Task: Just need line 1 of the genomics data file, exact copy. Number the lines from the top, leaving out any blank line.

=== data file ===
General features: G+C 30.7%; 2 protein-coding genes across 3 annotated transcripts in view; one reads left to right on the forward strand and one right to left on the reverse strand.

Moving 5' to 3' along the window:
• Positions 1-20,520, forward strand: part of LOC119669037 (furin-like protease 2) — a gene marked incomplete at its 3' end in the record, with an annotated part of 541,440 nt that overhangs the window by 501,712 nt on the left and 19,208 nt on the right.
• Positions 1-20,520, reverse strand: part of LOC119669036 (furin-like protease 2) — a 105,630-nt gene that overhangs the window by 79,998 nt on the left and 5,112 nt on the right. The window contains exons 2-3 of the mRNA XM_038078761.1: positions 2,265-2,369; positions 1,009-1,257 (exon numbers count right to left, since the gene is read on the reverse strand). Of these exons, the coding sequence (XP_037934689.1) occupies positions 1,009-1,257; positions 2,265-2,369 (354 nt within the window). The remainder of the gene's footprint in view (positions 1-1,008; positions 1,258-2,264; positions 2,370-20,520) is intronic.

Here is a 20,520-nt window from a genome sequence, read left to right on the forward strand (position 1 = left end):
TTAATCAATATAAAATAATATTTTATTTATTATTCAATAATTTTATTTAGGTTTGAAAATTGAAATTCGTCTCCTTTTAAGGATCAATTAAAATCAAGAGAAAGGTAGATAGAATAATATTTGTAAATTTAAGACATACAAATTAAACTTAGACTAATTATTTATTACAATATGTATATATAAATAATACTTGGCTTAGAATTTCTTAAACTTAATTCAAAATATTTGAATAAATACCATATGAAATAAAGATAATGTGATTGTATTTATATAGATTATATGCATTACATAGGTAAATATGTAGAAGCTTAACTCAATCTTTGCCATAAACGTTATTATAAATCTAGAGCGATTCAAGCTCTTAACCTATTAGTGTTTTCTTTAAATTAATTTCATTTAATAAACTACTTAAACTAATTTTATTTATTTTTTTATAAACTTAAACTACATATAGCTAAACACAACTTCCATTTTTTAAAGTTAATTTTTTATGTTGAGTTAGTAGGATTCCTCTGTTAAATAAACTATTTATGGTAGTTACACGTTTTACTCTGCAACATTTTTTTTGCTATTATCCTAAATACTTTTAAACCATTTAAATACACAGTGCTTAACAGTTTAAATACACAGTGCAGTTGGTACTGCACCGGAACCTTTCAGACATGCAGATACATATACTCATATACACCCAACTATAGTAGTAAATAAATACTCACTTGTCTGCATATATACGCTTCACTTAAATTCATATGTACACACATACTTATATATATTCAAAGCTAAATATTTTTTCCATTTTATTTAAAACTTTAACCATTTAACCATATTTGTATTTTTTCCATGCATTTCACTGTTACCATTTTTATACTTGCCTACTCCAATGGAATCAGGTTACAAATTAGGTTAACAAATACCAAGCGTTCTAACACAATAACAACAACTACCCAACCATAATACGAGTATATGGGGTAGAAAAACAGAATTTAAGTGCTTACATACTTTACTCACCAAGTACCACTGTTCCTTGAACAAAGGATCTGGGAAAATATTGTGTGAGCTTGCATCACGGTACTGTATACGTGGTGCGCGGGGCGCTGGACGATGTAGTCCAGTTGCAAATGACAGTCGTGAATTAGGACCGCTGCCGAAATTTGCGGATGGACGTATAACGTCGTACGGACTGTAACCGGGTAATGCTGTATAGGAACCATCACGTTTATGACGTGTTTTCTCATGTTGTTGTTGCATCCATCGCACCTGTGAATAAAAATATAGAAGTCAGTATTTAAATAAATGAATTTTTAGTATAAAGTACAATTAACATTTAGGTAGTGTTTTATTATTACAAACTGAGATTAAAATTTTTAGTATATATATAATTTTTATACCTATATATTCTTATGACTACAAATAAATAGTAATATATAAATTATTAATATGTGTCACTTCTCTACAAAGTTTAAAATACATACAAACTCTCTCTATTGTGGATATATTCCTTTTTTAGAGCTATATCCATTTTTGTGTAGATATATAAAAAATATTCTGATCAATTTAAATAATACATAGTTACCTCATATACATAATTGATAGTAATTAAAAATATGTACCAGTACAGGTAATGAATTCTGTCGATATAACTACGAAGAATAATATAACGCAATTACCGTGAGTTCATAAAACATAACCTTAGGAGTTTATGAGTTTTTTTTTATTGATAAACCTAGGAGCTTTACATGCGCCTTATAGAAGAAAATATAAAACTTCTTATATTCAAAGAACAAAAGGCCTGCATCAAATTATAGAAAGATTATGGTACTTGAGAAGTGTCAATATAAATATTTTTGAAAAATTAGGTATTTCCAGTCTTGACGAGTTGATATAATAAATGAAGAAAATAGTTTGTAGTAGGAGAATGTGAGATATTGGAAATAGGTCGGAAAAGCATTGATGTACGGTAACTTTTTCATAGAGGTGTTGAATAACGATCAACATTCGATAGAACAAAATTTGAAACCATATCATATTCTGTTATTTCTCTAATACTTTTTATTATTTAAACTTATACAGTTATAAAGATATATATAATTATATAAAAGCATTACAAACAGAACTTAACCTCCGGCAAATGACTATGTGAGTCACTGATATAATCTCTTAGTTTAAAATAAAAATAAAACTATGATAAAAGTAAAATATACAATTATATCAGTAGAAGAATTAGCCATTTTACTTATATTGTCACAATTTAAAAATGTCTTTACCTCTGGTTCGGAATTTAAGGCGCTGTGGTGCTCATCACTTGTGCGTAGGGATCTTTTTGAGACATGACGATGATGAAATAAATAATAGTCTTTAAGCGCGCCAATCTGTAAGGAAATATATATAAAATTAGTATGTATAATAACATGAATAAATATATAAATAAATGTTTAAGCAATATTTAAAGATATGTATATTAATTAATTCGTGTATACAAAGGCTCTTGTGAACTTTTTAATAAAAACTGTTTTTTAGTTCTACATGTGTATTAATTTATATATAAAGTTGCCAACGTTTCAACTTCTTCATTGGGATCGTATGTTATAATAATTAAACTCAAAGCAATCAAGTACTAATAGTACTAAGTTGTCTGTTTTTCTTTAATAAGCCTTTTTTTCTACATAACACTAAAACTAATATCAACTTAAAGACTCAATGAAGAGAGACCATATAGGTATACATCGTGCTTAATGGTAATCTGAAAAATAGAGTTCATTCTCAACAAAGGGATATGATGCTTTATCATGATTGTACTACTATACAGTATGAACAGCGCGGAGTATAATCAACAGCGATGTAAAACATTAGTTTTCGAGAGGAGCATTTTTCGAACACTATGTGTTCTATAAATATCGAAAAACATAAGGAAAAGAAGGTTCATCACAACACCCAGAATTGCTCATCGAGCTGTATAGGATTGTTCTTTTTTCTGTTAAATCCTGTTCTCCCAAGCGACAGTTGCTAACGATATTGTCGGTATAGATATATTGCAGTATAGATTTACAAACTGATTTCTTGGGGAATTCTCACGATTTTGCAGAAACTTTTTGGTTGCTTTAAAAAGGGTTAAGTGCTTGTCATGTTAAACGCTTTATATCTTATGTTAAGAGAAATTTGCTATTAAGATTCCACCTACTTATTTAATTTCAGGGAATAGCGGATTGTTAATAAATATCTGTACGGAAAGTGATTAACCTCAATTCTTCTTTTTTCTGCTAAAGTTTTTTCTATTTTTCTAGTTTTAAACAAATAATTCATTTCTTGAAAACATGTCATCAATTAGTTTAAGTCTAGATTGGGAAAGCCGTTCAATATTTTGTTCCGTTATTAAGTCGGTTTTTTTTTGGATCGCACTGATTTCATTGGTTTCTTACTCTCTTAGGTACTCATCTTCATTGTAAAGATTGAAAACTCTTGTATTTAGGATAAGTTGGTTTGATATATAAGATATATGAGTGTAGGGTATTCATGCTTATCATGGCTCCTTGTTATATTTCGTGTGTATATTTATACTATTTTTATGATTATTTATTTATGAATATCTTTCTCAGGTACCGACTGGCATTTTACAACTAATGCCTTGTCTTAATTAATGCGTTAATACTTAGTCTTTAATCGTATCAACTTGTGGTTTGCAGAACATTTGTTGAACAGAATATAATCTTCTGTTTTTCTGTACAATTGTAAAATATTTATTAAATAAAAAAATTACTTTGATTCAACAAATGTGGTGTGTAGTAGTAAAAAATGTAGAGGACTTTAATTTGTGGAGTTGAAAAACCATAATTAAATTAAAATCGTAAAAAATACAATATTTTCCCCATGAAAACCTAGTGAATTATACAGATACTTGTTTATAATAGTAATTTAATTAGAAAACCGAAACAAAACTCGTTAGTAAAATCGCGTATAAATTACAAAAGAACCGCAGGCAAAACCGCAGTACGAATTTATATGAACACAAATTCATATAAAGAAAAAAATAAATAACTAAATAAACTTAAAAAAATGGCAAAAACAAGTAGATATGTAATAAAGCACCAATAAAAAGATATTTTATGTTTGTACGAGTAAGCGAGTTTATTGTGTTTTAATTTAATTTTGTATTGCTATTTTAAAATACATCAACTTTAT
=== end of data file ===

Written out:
General features: G+C 30.7%; 2 protein-coding genes across 3 annotated transcripts in view; one reads left to right on the forward strand and one right to left on the reverse strand.